Asian American women and cultural pressures

May 17, 2007

There are many factors that affect Asian Americans, both pressures from our Asian cultural heritage as well as being a minority in an American context. This CNN article, Push to achieve tied to suicide in Asian-American women, unpacks some of these pressures that push a few over the edge towards tragedy [ht: Eddie Byun]:

Asian-American women ages 15-24 have the highest suicide rate of women in any race or ethnic group in that age group. Suicide is the second-leading cause of death for Asian-American women in that age range. … As Noh and others have searched for the reasons, a complex answer has emerged.

First and foremost, they say “model minority” pressure — the pressure some Asian-American families put on children to be high achievers at school and professionally — helps explain the problem.

“In my study, the model minority pressure is a huge factor,” says Noh, who studied 41 Asian-American women who’d attempted or contemplated suicide. “Sometimes it’s very overt — parents say, ‘You must choose this major or this type of job’ or ‘You should not bring home As and Bs, only As,” she says. “And girls have to be the perfect mother and daughter and wife as well.”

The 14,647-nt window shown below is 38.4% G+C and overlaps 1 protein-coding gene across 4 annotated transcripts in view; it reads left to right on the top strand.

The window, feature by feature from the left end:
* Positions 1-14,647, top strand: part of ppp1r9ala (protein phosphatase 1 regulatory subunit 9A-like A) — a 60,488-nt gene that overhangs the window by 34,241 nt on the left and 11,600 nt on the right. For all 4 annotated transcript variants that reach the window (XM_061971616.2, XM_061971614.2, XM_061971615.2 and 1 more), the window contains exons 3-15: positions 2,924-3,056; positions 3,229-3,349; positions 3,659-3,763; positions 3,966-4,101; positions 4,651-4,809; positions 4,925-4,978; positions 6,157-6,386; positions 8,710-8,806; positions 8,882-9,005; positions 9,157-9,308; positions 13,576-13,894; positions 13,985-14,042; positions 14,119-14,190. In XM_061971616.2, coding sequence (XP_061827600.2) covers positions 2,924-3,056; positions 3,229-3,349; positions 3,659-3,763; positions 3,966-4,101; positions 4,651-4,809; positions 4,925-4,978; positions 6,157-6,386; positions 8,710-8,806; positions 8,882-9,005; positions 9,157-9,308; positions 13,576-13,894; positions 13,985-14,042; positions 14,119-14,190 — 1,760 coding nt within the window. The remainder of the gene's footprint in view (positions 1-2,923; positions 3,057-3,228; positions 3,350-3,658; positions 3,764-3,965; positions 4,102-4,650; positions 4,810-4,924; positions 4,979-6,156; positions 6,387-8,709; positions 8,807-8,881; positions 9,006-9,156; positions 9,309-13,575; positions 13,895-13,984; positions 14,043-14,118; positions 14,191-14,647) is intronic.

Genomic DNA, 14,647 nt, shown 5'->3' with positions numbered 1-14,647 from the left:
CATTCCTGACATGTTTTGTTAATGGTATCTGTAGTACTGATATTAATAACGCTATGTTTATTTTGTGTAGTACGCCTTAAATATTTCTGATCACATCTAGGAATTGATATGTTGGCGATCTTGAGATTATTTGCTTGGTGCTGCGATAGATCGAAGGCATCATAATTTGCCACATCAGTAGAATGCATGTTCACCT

Family pressure often affects girls more than boys, according to Dr. Dung Ngo, a psychologist at Baylor University in Texas. “When I go talk to high school students and ask them if they experience pressure, the majority who raised their hands were the girls,” he said.

Asian-American parents, he says, are stricter with girls than with boys. “The cultural expectations are that Asian women don’t have that kind of freedom to hang out, to go out with friends, to do the kinds of things most teenagers growing up want to do.”

And in Asian cultures, he added, you don’t question parents. “The line of communication in Asian culture one way. It’s communicated from the parents downward,” he says. “If you can’t express your anger, it turns to helplessness. It turns inward into depression for girls. For boys it’s more likely to turn outwards into rebellious behavior and behavioral problems like drinking and fighting.”

Watch video for more about Asian-Americans’ feelings of pressure to hide depression. But it’s even more complicated than just cultural pressures. Even an Asian American writer like Iris Chang with notable accomplishments and career success had committed suicide.

There’s a big opportunity here for Gospel-centered Asian-friendly churches to better minister grace and healing to avert the cultural pressures and expectations so that Asian American women and men can experience an abundant life in Christ.

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